In The Antediluvian Librarians’ Secrets to Success, the authors draw on their combined experience and unique perspective as librarians to address the most common concerns they hear students express. Their light-hearted approach, combined with eye-catching illustrations, makes for a friendly work students can read from beginning to end or refer to as they move through their first anxious weeks of seminary.
In easy-to-digest segments, the book reveals the kind of strategies for being a graduate student that are seldom revealed in the classroom. Consisting of seven sections, The Antediluvian Librarians’ Secrets to Success offers guidance on such varied topics as reading strategically, asking questions, managing time, practicing self-care, staying organized, and tackling that first paper. It also offers lists for further reading and thoughtful pieces of advice. Although the authors are theological librarians, the recommendations they offer are just as practical for students beginning any graduate program in the humanities.
Deeply useful for anyone entering seminary or theology school both now and in the future, The Antediluvian Librarians’ Secrets to Success is the first work released from the new Bridwell Press.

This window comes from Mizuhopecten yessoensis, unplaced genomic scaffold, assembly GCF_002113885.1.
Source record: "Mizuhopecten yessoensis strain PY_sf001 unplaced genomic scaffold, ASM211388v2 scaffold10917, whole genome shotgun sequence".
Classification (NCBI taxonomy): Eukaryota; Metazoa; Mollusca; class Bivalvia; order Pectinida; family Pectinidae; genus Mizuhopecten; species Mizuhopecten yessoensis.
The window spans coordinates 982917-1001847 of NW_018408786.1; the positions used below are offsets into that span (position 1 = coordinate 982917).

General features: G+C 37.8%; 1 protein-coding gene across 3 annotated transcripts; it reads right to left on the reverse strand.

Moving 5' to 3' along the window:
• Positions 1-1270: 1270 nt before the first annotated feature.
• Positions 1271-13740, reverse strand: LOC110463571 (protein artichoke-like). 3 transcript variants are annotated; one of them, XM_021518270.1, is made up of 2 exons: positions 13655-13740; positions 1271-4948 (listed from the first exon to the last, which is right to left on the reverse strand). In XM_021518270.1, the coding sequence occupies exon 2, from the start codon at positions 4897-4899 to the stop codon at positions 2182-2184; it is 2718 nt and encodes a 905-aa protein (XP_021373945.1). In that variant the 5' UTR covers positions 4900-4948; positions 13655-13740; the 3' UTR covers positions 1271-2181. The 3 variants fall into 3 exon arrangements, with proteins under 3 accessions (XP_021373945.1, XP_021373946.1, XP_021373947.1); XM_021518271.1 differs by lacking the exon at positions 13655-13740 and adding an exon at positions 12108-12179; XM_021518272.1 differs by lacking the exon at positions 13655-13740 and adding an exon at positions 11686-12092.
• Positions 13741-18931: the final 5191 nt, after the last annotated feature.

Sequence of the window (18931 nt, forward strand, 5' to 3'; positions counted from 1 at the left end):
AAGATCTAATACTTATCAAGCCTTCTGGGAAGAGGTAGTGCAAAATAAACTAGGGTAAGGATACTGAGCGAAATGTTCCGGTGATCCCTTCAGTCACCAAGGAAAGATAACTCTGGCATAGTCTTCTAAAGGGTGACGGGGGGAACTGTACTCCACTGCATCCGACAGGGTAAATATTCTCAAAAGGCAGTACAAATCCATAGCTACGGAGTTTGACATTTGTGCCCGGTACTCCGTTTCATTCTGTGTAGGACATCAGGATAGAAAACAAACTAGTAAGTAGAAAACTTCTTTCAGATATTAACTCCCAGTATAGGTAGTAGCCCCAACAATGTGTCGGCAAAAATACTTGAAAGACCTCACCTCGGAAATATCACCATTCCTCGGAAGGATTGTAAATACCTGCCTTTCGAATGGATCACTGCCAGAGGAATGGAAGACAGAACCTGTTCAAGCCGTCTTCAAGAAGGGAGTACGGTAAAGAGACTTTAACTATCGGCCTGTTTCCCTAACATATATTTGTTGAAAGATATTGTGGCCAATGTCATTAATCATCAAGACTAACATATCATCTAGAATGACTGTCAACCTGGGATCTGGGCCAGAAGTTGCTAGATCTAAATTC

Schubert Miles Ogden (1928-2019) was one of America’s preeminent theologians during the last fifty years and spent a significant part of his career at Perkins School of Theology (SMU). During this time he engaged with a broad range of topics and concerns in his writings and teachings, producing an extensive theological body of work. What many in that academic world did not know was that Ogden was also a formidable man in the kitchen, constantly experimenting, testing, and coming up with a variety of recipes, from the distinctly delicious German-style baked goods like stollen to Schubert’s Own Salmon Loaf. He even had a signature cocktail called the Minister Margarita. In this present volume titled Food for the Soul: The Recipes of Schubert Ogden we have the second book published under the new Bridwell Press imprint that brings to life a lesser-known aspect of Ogden’s dynamic life and world. Instead of the adventures of the great scholar’s theological works, in this book we have an element of joyful surprise in his gastronomical oeuvre, and maybe there is something new and illuminating to discover in that as well. This compilation will certainly find a warm and inviting home among both theologians and non-theologians alike, especially if you like to experiment with the never-ending nuances of food.